After Week of Michael Jackson, Nets Bash Palin as "Bizarre"
"It's bizarre and there's no good explanation. And if she were trying to do away with the kind of speculation that she says has so irritated her, this not the way to do it."
- CBS News political analyst John Dickerson on Alaska Governor Sarah Palin's resignation announcement, July 3 Evening News.
"This is very unusual, even bizarre. Governors just don't stop in the middle of their terms when there's no clear reason."
- Politico reporter Mike Allen in a soundbite shown on the CBS Evening News, July 3.
"It was just the latest bizarre twist for the self-described maverick..."
- NBC correspondent Peter Alexander, July 3 Nightly News.
"It's mystifying. It was a bizarre statement. It didn't make a lot of sense and it doesn't seem to be the kind of thing someone would do if someone was running for President."
- ABC's Cokie Roberts on World News, July 3.
"The man who will now inherit the governor's office in three weeks says the decision [to resign] was vintage Palin....Others describe her performance yesterday as erratic, comparing it to Ross Perot's on-again/off-again presidential run in 1992."
- Correspondent Mike Viqueira on NBC Nightly News, July 4.
Palin Will Still Draw Political "Car-Wreck Watchers"
"Look, she may spend the next year campaigning for Republicans all across the country. She's probably going to be the person that can attract the largest crowds, some of it is car-wreck watchers - you know, they just are coming, kind of curiosity-seekers."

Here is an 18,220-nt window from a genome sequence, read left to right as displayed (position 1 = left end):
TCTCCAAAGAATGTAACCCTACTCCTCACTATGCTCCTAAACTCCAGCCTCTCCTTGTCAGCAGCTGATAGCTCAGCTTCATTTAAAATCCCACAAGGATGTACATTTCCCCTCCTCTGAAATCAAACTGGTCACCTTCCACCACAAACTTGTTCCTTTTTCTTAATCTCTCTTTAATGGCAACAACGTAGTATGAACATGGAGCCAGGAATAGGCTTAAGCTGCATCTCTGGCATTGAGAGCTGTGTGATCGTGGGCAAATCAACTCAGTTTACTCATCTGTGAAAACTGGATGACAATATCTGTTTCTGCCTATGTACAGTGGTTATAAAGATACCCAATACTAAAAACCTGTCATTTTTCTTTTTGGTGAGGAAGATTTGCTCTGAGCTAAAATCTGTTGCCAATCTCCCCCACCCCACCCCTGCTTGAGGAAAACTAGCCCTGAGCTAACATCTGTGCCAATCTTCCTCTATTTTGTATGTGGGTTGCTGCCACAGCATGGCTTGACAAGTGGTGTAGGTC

- NBC White House correspondent Chuck Todd talking about Palin's resignation, July 3 Nightly News. [Audio/video (0:21): Windows Media  | MP3 audio ]
She's Nixon, Without the Smarts or Experience
"The simple fact of the matter is if Sarah Palin thinks that she's had it tougher than anybody else, she's been more harshly criticized, I have for two words for her: Hillary Clinton. Hillary Clinton was savaged for eight years....The one thing that came across, I thought, was not only that she was smarting from all this criticism, but she came across as petty and vindictive - Richard Nixon without the policy knowledge or the experience."
- The Atlanta Journal-Constitution's Cynthia Tucker on ABC's This Week, July 5.
"Elitist" to Complain About Week of Jackson News
Host Howard Kurtz: "Don't you feel deep down that this is overdoing it?"
CNN anchor Don Lemon: "No, I don't feel it's overdoing it. And I don't - and when I hear people say that, I have to be very honest with you, Howie, I think it's elitist....Michael Jackson is an accidental civil rights leader, an accidental pioneer. He broke ground and barriers in so many different realms in artistry, in pictures, in movies, in music, you name it. So, no, I don't think it's overkill."
- Exchange on CNN's Reliable Sources, July 5.
Adultery Worse for "Sanctimonious" Republicans
"The problem Republicans have - so many of them are sanctimonious. They thump the Bible. They condemn everyone else, and when they [act] human, they don't have much credit in the bank for forgiveness."
- ABC's Sam Donaldson talking about the adultery confession of Governor Mark Sanford (R-SC) on Good Morning America, June 25. [Audio/video (0:39): Windows Media  | MP3 audio ]